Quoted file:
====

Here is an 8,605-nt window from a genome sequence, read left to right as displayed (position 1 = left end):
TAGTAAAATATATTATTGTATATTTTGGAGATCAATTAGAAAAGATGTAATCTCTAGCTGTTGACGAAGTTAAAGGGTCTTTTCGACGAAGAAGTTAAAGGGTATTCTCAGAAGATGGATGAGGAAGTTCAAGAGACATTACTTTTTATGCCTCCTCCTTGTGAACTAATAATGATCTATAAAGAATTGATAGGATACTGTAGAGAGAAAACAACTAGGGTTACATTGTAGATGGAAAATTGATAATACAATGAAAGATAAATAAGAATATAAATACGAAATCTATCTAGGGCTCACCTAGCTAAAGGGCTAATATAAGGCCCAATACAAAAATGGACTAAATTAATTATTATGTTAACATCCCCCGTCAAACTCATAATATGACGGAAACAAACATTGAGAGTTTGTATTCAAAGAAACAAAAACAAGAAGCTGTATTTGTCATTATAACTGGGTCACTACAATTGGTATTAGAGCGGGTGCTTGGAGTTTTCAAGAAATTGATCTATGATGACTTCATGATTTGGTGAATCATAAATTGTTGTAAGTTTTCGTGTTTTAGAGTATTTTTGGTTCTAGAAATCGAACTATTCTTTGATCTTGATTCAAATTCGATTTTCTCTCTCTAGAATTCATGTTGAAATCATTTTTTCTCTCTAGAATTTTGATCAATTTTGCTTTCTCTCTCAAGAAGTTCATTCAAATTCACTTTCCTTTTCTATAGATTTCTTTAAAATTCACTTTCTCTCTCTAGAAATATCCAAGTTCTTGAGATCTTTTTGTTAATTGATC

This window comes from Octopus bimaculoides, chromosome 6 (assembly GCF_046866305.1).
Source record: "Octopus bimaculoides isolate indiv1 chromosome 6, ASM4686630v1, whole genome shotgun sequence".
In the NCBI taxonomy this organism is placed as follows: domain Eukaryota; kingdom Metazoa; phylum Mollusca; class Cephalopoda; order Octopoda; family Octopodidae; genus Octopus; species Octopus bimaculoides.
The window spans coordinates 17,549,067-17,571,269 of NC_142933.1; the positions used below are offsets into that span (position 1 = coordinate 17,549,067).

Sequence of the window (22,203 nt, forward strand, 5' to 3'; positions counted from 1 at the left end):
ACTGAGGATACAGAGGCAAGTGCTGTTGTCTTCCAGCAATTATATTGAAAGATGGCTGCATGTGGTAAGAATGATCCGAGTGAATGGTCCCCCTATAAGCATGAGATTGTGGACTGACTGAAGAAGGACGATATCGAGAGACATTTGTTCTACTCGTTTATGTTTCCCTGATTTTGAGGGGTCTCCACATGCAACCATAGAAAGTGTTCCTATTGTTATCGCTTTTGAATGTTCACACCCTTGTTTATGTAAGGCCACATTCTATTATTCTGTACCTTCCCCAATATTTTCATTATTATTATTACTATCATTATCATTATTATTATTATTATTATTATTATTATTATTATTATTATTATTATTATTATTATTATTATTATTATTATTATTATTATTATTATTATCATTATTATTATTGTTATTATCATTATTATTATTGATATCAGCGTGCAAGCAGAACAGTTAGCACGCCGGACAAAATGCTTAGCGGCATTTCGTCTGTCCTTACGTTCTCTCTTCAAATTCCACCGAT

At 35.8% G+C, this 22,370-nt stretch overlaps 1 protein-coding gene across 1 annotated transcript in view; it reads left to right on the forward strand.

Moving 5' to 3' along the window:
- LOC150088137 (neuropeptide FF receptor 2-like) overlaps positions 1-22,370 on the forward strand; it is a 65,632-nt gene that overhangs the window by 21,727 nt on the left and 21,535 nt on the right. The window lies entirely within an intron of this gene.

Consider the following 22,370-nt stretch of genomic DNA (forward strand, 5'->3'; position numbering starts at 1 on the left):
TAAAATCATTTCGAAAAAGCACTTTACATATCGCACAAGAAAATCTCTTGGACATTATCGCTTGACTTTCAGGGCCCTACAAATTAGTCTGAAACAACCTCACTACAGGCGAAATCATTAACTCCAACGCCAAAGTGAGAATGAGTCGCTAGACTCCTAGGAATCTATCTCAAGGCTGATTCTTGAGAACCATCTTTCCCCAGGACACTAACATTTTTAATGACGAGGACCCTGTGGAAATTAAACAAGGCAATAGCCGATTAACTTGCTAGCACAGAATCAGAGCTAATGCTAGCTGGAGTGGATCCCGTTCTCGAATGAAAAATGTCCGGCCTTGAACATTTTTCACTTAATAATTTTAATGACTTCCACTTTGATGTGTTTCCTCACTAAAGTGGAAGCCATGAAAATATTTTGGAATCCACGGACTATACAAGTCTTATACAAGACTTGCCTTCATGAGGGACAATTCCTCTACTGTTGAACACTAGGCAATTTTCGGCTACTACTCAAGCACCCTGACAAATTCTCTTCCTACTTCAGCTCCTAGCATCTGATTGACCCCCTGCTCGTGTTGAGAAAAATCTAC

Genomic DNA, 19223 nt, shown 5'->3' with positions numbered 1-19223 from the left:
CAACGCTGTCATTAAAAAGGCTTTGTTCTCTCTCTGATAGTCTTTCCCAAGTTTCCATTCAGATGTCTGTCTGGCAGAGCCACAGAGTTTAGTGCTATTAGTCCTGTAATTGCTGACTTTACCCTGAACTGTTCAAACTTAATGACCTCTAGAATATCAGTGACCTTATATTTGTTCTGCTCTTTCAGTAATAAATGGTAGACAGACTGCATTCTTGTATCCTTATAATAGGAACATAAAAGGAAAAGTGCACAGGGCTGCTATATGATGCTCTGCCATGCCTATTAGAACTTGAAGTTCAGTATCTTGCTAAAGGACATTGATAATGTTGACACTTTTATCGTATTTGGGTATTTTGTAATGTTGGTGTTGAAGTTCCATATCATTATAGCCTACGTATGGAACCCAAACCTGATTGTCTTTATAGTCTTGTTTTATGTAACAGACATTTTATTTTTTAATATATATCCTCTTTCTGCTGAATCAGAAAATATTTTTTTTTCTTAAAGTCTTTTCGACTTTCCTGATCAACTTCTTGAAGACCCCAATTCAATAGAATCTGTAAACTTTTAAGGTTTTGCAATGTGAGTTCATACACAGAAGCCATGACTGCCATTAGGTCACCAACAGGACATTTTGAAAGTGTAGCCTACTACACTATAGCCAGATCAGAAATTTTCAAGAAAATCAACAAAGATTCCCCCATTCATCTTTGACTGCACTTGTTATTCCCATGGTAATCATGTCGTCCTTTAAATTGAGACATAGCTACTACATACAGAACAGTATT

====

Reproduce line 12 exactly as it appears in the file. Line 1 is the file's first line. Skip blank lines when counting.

Consider the following 22,370-nt stretch of genomic DNA (forward strand, 5'->3'; position numbering starts at 1 on the left):